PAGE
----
“Mark is one of those athletes who has been poetry in motion,” Judson said. “He has trained his whole life putting skills and resources into his life well. He is the poster child for knowing what you’re good and not good at, and making better decisions when you race.”

The maturity and experience Judson spoke of quickly became evident during the second leg of the team’s 600-mile, nine-day trek.

On day two, just barely 10 miles into the mountain biking leg of the race, a combination of less than desirable weather conditions as well as clay-like terrain, caused Richardson to break the derailer hanger on his bike. The team was forced to travel the remaining 30 to 35 miles of this portion of the race on foot, while pushing their bikes through the muck caused by the bad weather.

“It was unusual weather,” Richardson said of the conditions. “Evidently, at this time of the year in South Dakota if you don’t like the weather, just wait five minutes and most likely it will change.”

According to the team navigator the early bad luck quickly altered a portion of the race, which should have taken them an hour and a half on bike to 13 hours on foot. With a cut-off checkpoint looming, the team knew they had to push through and not quit.

They were racing the clock literally to stay in the game. According to Richardson, as well as the Primal Quest website, a cut-off checkpoint is established during the course of the race. Teams that reach the checkpoint before the cut-off time continue through to the long course, while the others are rerouted through a “short-course” of the Badlands.

With sights set on top 10 of the 32 entered teams, Richardson’s team continued to push through each hurdle it was faced with along the way.

“We were worried the whole time,” Richardson stated honestly. “We knew we had to do what we could do and just keep going.”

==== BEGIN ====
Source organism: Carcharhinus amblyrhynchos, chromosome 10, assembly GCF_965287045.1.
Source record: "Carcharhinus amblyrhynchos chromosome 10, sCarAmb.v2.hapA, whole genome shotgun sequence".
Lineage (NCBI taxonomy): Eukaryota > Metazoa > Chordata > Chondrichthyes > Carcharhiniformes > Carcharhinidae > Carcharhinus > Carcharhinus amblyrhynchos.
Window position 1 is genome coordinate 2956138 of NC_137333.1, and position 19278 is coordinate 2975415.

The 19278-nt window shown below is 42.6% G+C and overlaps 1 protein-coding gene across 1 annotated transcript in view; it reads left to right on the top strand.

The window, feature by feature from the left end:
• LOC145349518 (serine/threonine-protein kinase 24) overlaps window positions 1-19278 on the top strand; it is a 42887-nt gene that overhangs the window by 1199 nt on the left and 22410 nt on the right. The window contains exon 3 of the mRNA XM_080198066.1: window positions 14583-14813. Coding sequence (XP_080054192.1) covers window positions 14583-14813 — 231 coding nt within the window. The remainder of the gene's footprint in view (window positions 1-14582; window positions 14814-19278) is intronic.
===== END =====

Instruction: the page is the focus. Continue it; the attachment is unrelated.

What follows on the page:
As day turned to night the team quickly learned that while temperatures may escalate during the day, they plummet at night. Seeking shelter in the vastness of the Badlands posed its own challenges; sleeping while shivering was the icing on the cake.

Richardson shared that a few nights into their travel, the team adapted its sleep time to three hours immediately following sundown. This strategy enabled them to be in forward motion when the bone-chilling nighttime temperatures returned.

“It was basically 20 hours of forward motion,” he said of the expedition. “If there was one thing I learned on this race it was that I could sleep through shivering.”

Richardson also noted that extreme adventure racing, such as Primal Quest, not only pushes, but challenges, the best of athletes.

“The challenge, I think when you start doing things like this, are the things that come easy aren’t as rewarding,” he said. “Small details become more challenging.

“Adversity is an opportunity to persevere.”

And persevere is exactly what Tecnu Extreme/StaphAseptic did.

A broken bike, bone-chilling cold, sleepless nights, even a knee injury to teammate Hanley just three days short of the finish was not enough to stop this team.

Four-and-a-half hours into day nine, the team crossed the finish line — together — and with two hours to spare before the final cut-off. They were the tenth and final team to earn the ranking of ‘finisher’ on the long course of Primal Quest Badlands 2009.

“It is critical that the team gets along well,” Richardson said of their ability to finish. “We didn’t sleep the night before, because we were so worried about the cut-off.”

As for the team’s final thoughts as they crossed the finish, he admitted, “We were too tired to love it.”

As days passed and Richardson returned home to his family, the accomplishment finally sunk in.

“It took me about a week to really appreciate that we’d finished top ten,” he said. “There’s always a sort of “Now what?” kind of feeling, because so much of my energy had been focused on preparation and competing. Now there is nothing to focus on.

“It is a relief to finally have time take care of all things that were neglected leading up to the race — like yards, changing oil in the cars, etc.”

With the major event now behind him, Richardson will soon begin busying himself promoting a four-day event to be hosted by local group Gold Rush Adventure Racing. The event will be hosted Nov. 4 to Nov. 8 in the Mother Lode. Persons interested in acquiring information may do so by visiting or e-mailing

The adventure racer also recommends visiting (Bay Area Adventure Racing Babes and Dudes) and to persons interested in getting started in Adventure Racing.